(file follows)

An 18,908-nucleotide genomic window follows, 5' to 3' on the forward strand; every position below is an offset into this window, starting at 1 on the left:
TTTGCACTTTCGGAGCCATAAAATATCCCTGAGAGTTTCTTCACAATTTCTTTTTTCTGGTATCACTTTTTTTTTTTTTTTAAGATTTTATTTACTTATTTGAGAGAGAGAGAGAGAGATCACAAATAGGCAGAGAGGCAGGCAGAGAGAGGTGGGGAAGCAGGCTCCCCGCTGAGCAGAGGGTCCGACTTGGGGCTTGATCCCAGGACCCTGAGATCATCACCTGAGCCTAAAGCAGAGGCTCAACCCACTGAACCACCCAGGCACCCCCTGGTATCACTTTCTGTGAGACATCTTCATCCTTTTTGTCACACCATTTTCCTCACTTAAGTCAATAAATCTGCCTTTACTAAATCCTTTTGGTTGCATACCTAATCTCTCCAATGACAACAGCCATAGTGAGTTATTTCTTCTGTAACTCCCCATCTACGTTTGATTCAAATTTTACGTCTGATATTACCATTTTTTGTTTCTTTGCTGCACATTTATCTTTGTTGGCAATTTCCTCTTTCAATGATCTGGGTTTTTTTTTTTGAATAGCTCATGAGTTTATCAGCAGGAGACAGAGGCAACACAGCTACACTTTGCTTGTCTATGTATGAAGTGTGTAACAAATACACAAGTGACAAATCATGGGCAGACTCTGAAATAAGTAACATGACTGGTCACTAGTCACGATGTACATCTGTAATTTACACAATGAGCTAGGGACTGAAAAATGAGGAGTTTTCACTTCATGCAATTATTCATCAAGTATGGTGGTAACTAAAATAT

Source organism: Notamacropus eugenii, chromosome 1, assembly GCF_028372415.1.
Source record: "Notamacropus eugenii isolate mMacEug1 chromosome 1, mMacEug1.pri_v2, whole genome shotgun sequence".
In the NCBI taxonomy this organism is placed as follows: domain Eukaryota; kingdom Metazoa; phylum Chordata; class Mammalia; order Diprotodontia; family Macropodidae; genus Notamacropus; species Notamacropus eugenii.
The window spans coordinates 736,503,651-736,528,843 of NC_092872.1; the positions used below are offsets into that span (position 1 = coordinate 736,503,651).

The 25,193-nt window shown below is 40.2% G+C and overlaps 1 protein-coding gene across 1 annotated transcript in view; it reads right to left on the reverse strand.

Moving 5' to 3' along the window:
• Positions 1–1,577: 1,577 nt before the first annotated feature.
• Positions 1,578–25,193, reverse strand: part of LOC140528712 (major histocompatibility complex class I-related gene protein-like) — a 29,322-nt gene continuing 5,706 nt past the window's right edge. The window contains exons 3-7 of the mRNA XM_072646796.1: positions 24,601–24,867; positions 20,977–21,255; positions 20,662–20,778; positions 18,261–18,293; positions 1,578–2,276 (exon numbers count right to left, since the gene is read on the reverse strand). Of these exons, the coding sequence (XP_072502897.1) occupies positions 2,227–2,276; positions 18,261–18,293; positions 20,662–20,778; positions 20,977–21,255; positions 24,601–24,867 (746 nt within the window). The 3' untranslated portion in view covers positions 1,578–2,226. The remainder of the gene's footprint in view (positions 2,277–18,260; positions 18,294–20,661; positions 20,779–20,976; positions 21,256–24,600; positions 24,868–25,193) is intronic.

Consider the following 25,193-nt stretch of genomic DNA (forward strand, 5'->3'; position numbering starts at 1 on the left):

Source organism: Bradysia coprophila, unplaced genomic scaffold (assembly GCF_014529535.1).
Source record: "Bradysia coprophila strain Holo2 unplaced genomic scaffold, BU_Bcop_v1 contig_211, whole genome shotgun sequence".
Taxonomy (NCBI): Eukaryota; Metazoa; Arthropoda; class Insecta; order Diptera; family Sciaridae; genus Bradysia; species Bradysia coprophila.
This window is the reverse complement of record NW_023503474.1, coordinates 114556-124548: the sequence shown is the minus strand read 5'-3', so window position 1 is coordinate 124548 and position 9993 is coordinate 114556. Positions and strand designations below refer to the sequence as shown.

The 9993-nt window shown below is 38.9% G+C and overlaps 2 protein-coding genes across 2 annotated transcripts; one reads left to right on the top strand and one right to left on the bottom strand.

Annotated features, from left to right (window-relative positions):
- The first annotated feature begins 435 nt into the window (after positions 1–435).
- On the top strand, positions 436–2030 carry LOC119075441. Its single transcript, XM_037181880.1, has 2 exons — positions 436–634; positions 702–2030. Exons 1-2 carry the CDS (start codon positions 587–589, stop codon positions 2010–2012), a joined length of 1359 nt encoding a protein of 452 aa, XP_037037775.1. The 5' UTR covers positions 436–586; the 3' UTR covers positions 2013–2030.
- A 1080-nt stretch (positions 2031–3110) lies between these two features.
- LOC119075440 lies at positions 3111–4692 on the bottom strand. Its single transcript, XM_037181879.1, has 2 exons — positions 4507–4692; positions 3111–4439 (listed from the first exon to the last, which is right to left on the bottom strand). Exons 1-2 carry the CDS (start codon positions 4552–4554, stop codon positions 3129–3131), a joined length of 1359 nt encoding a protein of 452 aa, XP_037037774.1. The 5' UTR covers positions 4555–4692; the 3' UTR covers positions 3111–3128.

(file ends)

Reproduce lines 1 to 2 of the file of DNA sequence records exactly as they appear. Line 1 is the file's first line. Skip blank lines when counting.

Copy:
An 18,908-nucleotide genomic window follows, 5' to 3' on the forward strand; every position below is an offset into this window, starting at 1 on the left:
TTTGCACTTTCGGAGCCATAAAATATCCCTGAGAGTTTCTTCACAATTTCTTTTTTCTGGTATCACTTTTTTTTTTTTTTTAAGATTTTATTTACTTATTTGAGAGAGAGAGAGAGAGATCACAAATAGGCAGAGAGGCAGGCAGAGAGAGGTGGGGAAGCAGGCTCCCCGCTGAGCAGAGGGTCCGACTTGGGGCTTGATCCCAGGACCCTGAGATCATCACCTGAGCCTAAAGCAGAGGCTCAACCCACTGAACCACCCAGGCACCCCCTGGTATCACTTTCTGTGAGACATCTTCATCCTTTTTGTCACACCATTTTCCTCACTTAAGTCAATAAATCTGCCTTTACTAAATCCTTTTGGTTGCATACCTAATCTCTCCAATGACAACAGCCATAGTGAGTTATTTCTTCTGTAACTCCCCATCTACGTTTGATTCAAATTTTACGTCTGATATTACCATTTTTTGTTTCTTTGCTGCACATTTATCTTTGTTGGCAATTTCCTCTTTCAATGATCTGGGTTTTTTTTTTTGAATAGCTCATGAGTTTATCAGCAGGAGACAGAGGCAACACAGCTACACTTTGCTTGTCTATGTATGAAGTGTGTAACAAATACACAAGTGACAAATCATGGGCAGACTCTGAAATAAGTAACATGACTGGTCACTAGTCACGATGTACATCTGTAATTTACACAATGAGCTAGGGACTGAAAAATGAGGAGTTTTCACTTCATGCAATTATTCATCAAGTATGGTGGTAACTAAAATAT